I finished Margot Livesey's Banishing Verona last night. The whole way through the book I wanted to like it (and there were parts that were quite good) but something kept me from embracing it. I enjoyed one of Livesey's other novels Eva Moves the Furniture and hoped that this one would prove to be a good read too. (I must confess that I read Eva shortly after Fiona was born and to say that the subject matter--a daughter, a dead mother--and my hormonal state--giddy yet crying at dopey stuff like a lightbulb commercial--combined to make me a highly subjective reader. So I can't say for sure if it was actually a decent book now.)
First the picky little crap of which I may be more unforgiving than most readers (see my rantings about Pope Groan). I'm not sure why inaccuracies or authorial ignorance piss me off so much--it may have to do with my unreasonable worship of certain authors and my hope that each book I read will prove the author worthy of worship, or it may be that I am jarred from a story more easily than many readers when I find factual inaccuracies or improbabilties.
Picky bit #1
Zeke is described as a meticulous painter--someone who channels his obsessive personality into his job--so you believe that he is probably the best gosh darn house painter out there. But then the author ruins it by writing about the painting process with loads of errors.
For example, Zeke spackles at the same time as he paints (gotta wait a day for the spackle to dry), he paints unwashed walls (a no no as far as paint adhesion goes--need that TSP to roughen up the old paint and to get any greasy hand prints off), and he doesn't cut in, just starts painting smack dab in the middle of a wall (you do the edges first, particularly the edges where the walls and ceiling meet or where there is trim). Anyone who has painted a room knows that the incredibly boring prep work--wash, spackle, sand, tape--takes way more time than the actual painting.
Maybe if you choose to make one of your main characters a house painter you should take the time to, say, paint a room in your own house so you know what you are talking about.
Picky bit #2
At one point she says that a minor character has a blue dot on his throat which was the leftover tattoo from his chemotherapy for Hodgkins. However, the tiny blue dot is the tattoo used during radiation treatment, not during chemo, so that the radiologist aims each time at precisely the right spot. If you just had chemo, no dot. If they used radiation on the lymphoma, then you have a dot. This is the kind of thing I expect outside readers (one of whom was Andrea Barrett who I love!) and editors to catch.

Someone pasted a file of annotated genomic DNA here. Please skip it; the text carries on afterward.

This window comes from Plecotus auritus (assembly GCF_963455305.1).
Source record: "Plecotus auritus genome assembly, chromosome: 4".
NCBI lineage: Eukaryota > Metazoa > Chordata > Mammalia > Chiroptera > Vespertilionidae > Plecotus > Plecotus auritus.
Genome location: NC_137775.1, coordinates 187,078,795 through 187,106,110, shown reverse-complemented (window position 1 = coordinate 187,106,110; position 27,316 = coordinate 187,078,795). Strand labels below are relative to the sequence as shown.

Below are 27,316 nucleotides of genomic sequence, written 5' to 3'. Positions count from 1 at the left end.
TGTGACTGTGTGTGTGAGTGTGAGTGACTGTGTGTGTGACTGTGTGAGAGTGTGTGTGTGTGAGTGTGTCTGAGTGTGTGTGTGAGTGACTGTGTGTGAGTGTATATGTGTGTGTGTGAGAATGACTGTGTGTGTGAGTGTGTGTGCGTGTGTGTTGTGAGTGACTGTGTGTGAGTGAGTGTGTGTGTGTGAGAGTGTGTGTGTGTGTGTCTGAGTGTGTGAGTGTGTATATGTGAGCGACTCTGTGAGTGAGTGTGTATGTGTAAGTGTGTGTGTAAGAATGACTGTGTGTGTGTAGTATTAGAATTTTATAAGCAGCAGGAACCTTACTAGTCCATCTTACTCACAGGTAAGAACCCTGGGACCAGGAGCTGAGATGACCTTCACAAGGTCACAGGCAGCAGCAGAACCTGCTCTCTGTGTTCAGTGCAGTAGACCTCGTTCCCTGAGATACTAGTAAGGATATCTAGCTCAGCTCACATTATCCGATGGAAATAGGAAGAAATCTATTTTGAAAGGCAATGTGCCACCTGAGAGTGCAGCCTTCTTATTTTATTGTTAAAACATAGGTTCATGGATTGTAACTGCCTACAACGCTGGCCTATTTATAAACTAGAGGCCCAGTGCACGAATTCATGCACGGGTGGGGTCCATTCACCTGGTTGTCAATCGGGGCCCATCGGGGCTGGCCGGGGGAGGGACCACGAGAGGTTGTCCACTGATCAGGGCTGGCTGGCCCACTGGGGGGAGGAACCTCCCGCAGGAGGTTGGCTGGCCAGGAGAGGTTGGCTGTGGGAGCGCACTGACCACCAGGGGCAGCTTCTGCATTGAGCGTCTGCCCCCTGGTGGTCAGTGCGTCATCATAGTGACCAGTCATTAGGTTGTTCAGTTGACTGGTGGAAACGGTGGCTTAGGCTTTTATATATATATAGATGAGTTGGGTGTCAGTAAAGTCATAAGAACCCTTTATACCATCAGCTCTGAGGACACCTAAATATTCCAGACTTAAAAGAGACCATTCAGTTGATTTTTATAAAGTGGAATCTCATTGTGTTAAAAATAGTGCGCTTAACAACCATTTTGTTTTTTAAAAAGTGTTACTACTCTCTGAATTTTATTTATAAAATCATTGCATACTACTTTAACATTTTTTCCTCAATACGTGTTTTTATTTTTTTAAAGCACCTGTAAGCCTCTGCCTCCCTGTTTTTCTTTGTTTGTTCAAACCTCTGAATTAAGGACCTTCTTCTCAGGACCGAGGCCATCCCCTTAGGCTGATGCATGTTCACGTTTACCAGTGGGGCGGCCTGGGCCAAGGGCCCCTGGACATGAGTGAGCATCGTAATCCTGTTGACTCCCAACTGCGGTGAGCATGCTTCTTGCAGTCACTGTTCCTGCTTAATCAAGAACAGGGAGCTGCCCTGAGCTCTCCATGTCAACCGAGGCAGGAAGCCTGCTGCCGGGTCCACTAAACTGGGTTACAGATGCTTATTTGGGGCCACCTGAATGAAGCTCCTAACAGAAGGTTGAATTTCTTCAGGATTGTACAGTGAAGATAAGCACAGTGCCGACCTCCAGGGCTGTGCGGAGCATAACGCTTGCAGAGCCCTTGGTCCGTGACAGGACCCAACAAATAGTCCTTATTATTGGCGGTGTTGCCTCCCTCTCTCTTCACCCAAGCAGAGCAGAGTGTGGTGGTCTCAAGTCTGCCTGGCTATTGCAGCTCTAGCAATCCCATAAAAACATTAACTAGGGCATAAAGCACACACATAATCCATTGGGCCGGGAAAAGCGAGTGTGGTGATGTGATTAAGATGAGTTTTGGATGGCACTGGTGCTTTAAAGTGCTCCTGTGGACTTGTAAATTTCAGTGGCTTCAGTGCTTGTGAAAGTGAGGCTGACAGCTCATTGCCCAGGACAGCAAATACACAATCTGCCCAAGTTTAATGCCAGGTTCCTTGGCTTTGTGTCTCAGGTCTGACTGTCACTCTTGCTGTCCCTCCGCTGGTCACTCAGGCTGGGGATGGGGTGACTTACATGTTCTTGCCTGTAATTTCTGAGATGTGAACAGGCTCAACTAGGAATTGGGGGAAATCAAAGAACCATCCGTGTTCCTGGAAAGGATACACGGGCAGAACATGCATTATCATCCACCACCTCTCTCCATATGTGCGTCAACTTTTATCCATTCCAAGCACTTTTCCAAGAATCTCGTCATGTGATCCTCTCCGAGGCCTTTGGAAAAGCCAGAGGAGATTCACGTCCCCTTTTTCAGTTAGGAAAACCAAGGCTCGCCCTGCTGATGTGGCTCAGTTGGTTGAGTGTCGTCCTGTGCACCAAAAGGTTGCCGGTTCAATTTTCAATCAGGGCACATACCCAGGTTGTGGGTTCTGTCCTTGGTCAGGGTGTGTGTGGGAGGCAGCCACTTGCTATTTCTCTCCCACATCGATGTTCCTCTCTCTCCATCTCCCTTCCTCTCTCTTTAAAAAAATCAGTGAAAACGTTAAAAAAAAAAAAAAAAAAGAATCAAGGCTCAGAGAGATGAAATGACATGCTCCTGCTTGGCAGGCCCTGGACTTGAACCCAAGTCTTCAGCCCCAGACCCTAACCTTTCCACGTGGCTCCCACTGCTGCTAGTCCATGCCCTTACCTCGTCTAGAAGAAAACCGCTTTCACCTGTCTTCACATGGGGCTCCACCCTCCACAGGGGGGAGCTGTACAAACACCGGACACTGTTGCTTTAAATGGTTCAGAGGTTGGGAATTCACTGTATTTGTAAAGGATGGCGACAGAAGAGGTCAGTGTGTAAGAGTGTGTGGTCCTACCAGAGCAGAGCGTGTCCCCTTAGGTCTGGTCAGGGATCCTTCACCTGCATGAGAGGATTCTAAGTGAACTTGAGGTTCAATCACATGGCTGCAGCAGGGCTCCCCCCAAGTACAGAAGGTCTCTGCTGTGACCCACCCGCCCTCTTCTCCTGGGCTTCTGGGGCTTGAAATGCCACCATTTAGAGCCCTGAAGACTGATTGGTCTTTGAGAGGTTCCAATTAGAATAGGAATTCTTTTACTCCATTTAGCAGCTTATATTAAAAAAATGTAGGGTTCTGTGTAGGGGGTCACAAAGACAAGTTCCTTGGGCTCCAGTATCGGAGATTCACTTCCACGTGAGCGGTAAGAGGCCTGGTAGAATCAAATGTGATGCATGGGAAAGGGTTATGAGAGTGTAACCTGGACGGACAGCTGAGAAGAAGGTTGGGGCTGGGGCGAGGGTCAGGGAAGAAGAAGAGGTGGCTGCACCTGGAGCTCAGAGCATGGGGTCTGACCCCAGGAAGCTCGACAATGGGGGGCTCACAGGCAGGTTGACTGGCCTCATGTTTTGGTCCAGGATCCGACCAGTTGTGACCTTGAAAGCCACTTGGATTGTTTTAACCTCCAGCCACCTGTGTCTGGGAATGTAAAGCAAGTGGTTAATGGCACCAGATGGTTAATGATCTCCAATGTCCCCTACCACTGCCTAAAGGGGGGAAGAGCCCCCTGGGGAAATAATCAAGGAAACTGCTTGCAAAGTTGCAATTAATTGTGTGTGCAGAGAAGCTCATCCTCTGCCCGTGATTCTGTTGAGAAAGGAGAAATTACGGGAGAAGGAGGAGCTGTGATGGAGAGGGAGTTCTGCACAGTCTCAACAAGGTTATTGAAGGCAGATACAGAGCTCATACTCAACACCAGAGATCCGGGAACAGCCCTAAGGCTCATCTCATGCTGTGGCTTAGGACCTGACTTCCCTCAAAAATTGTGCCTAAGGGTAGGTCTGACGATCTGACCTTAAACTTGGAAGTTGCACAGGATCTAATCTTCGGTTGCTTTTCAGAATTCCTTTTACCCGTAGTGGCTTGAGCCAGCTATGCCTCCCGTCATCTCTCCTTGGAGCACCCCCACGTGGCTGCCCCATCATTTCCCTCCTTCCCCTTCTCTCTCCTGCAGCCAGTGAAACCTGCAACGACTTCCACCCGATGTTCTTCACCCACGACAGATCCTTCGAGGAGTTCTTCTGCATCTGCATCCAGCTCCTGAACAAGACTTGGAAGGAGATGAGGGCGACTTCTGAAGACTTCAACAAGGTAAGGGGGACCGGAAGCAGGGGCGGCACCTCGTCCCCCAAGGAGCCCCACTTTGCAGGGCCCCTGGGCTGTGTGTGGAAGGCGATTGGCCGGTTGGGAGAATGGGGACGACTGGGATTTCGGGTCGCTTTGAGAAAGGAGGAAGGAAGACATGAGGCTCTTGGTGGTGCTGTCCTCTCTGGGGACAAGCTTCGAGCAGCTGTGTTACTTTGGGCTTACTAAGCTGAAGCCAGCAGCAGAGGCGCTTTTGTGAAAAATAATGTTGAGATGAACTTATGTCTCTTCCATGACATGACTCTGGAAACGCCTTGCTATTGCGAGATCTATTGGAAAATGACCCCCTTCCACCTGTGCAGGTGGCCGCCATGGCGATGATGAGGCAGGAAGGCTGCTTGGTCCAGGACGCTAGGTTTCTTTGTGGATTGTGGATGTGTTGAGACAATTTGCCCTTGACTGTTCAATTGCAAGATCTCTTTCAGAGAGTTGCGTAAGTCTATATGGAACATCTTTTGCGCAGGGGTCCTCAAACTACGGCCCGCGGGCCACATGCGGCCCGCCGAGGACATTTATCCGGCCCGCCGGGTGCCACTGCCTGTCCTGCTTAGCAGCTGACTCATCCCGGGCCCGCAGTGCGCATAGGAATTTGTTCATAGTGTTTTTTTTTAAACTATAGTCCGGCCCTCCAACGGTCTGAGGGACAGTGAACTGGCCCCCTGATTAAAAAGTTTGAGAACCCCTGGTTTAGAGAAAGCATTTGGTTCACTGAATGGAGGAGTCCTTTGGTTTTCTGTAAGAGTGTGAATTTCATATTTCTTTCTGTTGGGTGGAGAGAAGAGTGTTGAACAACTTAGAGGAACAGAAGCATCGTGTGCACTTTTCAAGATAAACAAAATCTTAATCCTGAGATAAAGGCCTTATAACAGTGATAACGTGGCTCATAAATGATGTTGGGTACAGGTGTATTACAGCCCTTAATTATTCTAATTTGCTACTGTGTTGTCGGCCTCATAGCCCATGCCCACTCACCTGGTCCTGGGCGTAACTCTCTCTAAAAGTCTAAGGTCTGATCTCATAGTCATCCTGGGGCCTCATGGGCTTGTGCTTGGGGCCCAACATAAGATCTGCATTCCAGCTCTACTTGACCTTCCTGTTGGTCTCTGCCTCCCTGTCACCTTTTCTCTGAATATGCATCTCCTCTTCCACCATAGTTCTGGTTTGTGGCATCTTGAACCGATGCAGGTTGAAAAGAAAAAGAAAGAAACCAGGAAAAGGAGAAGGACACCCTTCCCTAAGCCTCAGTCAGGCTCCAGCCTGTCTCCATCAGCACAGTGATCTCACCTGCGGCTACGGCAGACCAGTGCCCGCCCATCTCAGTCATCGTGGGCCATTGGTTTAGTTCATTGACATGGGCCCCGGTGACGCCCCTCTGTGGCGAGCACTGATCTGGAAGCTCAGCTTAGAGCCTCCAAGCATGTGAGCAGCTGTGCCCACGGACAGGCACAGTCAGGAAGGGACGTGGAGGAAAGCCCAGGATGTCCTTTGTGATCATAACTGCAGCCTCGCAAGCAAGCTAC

Picky bit #3
A moment of complete improbability: When Verona faints in a hotel in Boston, she has an American hotel clerk order "tea and toast" for Verona. That's a totally British thing to do (which reminds me, I must write sometime about the British penchant for toast which goes way beyond the realm of reasonable for such a humble food). It would be ok if Verona (who is English) had asked for tea and toast to comfort herself. But having an American hotel clerk order it is so unlikely as to make me snort.
The Big Complaint and the Author's Predicament
A normal reader might be able to forgive all of the above gripes if the rest of the book was fine, but unfortunately I had a problem in that I didn't believe in one of the main characters--Zeke. The author refers to his "condition" and his "breakdowns" and clearly implies Aspergers Syndrome (a very high functioning form of Autism). But she adopts some of the easier aspects of the syndrome (obsessions with numbers, inability to recognize faces, lack of awareness of social behaviors) but leaves out anything thing that would really make Zeke unappealing. He comes across as quirky and charmingly honest rather than someone who is really struggling with something substantial.
I suspect that the author fell for one of her own characters and that Zeke is shown through the rosy haze of an authorial crush. Unfortunately, this has the effect of flattening his character--I do think that a character's flaws often are what make them interesting.
So what do you think an author should do when they find themselves in this predicament? How do you make a character appealing and still flawed?